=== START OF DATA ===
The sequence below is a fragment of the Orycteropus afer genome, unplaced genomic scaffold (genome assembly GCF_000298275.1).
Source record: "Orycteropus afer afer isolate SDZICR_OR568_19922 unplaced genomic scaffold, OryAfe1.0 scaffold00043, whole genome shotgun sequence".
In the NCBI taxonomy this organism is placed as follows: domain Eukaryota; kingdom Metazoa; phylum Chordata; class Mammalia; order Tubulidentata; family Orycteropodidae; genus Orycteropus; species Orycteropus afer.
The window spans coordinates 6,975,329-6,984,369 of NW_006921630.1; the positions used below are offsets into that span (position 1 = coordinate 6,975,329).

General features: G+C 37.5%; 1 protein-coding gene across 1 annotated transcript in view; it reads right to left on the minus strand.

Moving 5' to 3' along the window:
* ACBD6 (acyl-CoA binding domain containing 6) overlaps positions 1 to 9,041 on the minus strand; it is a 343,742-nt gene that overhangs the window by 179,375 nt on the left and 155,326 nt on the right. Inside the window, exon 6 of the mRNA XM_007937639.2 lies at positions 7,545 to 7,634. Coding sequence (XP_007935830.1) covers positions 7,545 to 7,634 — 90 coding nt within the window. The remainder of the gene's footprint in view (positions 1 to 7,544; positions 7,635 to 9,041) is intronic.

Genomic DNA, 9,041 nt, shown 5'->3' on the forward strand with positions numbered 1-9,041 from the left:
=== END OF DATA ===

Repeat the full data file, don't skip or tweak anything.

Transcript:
The sequence below is a fragment of the Orycteropus afer genome, unplaced genomic scaffold (genome assembly GCF_000298275.1).
Source record: "Orycteropus afer afer isolate SDZICR_OR568_19922 unplaced genomic scaffold, OryAfe1.0 scaffold00043, whole genome shotgun sequence".
In the NCBI taxonomy this organism is placed as follows: domain Eukaryota; kingdom Metazoa; phylum Chordata; class Mammalia; order Tubulidentata; family Orycteropodidae; genus Orycteropus; species Orycteropus afer.
The window spans coordinates 6,975,329-6,984,369 of NW_006921630.1; the positions used below are offsets into that span (position 1 = coordinate 6,975,329).

General features: G+C 37.5%; 1 protein-coding gene across 1 annotated transcript in view; it reads right to left on the minus strand.

Moving 5' to 3' along the window:
* ACBD6 (acyl-CoA binding domain containing 6) overlaps positions 1 to 9,041 on the minus strand; it is a 343,742-nt gene that overhangs the window by 179,375 nt on the left and 155,326 nt on the right. Inside the window, exon 6 of the mRNA XM_007937639.2 lies at positions 7,545 to 7,634. Coding sequence (XP_007935830.1) covers positions 7,545 to 7,634 — 90 coding nt within the window. The remainder of the gene's footprint in view (positions 1 to 7,544; positions 7,635 to 9,041) is intronic.

Genomic DNA, 9,041 nt, shown 5'->3' on the forward strand with positions numbered 1-9,041 from the left: